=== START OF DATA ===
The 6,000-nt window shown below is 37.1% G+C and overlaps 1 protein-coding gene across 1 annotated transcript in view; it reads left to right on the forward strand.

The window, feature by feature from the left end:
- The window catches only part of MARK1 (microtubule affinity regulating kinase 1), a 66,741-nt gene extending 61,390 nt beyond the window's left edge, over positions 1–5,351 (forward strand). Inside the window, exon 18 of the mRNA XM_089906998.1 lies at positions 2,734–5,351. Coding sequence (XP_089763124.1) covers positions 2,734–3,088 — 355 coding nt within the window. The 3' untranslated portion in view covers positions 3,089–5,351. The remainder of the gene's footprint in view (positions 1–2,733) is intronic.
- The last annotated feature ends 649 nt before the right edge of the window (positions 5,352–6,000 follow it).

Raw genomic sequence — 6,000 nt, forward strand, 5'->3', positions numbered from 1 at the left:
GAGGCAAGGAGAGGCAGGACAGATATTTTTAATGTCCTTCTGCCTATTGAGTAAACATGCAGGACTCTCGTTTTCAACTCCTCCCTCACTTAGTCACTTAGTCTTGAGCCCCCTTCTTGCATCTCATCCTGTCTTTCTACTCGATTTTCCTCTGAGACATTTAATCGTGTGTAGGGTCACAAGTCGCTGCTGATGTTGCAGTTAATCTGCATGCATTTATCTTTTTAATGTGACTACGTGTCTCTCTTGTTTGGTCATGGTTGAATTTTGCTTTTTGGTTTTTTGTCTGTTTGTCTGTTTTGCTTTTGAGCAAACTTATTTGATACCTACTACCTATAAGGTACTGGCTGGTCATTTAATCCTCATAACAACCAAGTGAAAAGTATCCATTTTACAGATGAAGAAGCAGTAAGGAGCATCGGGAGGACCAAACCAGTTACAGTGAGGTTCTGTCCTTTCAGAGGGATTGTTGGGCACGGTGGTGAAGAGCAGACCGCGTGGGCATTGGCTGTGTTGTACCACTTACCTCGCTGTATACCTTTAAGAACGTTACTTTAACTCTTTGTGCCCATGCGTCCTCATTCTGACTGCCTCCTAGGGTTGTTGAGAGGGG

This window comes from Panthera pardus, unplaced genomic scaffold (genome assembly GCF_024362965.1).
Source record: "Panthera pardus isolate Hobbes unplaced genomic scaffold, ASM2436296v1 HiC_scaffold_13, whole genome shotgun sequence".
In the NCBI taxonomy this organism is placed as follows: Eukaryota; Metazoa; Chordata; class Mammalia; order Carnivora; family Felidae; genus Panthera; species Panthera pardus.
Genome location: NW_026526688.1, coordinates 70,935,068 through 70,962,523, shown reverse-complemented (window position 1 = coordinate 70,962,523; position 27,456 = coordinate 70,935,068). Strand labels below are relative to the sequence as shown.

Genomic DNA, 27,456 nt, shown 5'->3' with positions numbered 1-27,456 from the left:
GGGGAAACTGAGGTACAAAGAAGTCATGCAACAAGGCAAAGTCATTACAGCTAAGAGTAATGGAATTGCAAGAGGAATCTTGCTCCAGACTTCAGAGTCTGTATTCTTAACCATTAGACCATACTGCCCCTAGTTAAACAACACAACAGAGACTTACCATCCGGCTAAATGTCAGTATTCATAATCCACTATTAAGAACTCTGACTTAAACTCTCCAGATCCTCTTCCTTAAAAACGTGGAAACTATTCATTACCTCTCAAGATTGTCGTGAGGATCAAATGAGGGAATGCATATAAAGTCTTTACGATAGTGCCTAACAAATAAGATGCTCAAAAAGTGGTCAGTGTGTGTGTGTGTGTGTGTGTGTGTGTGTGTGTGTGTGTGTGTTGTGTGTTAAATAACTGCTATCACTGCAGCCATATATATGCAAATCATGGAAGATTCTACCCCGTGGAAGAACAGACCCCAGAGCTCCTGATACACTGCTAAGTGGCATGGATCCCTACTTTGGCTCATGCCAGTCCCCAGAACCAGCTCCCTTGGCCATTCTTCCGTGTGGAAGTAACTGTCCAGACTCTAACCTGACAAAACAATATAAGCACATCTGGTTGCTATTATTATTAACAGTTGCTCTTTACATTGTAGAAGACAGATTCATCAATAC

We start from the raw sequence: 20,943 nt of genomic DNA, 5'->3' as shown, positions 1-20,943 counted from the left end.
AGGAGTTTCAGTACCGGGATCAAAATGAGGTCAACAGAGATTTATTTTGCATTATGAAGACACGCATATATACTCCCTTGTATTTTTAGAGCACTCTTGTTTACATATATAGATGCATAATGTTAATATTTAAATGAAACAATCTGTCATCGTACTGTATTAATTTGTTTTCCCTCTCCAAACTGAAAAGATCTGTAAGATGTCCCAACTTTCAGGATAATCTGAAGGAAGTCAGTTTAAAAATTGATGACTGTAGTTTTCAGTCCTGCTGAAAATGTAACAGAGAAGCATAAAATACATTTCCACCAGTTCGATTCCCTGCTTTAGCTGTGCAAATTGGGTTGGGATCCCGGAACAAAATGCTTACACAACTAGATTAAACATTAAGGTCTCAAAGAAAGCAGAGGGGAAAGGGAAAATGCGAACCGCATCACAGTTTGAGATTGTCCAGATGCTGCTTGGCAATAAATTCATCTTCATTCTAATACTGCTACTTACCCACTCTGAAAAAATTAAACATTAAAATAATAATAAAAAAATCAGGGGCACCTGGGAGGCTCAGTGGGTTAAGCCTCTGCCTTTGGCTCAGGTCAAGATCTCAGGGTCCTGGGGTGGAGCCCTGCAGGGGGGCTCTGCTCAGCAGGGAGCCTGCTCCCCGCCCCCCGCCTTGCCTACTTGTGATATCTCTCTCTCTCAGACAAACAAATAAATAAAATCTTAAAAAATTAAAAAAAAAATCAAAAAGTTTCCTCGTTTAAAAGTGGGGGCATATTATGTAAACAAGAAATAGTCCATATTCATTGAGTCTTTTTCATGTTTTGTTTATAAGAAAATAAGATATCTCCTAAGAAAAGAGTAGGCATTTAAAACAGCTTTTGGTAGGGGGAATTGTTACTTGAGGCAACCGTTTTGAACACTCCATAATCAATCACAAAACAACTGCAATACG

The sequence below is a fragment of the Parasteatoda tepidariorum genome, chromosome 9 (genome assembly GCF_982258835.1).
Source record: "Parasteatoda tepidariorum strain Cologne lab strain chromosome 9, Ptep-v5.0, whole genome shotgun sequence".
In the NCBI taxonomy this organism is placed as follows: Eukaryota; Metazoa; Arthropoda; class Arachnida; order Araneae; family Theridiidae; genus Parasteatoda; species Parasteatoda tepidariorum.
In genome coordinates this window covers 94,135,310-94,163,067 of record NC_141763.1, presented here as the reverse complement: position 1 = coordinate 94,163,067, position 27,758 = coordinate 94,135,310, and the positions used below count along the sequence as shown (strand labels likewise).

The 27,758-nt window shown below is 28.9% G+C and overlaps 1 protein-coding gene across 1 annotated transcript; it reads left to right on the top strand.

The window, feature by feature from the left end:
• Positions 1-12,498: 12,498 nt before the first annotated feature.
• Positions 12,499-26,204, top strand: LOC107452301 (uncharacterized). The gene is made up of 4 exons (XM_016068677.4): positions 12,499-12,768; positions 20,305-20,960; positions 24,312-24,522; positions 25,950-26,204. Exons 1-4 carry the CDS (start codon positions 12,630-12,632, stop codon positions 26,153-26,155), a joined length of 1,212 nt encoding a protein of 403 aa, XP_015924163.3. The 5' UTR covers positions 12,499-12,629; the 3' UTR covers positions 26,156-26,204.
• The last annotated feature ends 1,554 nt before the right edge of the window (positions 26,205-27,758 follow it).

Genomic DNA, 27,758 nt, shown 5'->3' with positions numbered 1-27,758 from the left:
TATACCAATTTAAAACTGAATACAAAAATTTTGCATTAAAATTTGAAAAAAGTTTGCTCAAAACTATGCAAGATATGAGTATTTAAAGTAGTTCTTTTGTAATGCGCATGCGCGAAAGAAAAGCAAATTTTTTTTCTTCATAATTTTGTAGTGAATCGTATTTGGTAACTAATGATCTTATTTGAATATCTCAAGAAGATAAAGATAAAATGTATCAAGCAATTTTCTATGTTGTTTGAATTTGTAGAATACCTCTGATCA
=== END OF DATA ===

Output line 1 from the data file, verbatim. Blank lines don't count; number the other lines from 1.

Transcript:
The 6,000-nt window shown below is 37.1% G+C and overlaps 1 protein-coding gene across 1 annotated transcript in view; it reads left to right on the forward strand.